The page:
I think I will switch to cash-only. Everyone keeps recommending it. I figured switching from my credit card to my debit would fix the problem, but since there’s an overdraft on the debit, it doesn’t. I also love the idea of paying in cash because it shows my daughter that you have to give something to get something, rather than just swiping a card.

    • We actually get all our shows for Peanut off Netflix and we get movies from the library and upload them to my computer. We stopped downloading things a while ago because we had a scare with getting sued. I think we’re out of it, but it still freaked me out.

  10. First: you are brave and awesome to go public with your spending. I did it and it really did help me work on my spending habits. Hope the same happens for you =)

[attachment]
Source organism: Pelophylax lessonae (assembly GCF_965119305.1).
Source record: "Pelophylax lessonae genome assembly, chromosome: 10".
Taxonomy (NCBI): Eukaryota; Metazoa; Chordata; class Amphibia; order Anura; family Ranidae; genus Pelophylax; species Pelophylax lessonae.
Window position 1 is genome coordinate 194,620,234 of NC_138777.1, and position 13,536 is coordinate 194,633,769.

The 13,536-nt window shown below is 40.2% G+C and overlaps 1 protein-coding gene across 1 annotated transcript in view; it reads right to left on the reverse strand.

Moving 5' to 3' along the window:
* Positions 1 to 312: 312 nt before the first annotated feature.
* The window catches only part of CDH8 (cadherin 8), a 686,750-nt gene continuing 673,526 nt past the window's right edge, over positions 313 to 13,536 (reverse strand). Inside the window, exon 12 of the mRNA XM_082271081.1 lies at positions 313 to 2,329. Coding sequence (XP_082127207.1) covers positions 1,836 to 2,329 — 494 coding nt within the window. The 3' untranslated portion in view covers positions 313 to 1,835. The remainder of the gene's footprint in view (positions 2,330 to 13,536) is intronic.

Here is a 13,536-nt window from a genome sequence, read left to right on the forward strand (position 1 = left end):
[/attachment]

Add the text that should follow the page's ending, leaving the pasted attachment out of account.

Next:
Second: there doesn’t seem to be a lot of overspend or wastefulness. I know you said your groceries are high but, IMHO, that’s not too bad a number. From what I have seen/read, people that get down to $50/week for a family of four a) eat a lot of grains, b) are coupon kings and c) don’t eat the kind of food my family eats. So while I applaud them and I think there is lots to learn from them, we are on a different path.

    Third: try what Lauren said about getting a doc or MW note about pregnancy to cancel your gym membership. I used that (at the suggestion of someone at the gym no less!) and I was 4 months post-partum. I hate those awkward conversations too but be persistent. It will feel great to have it cancelled.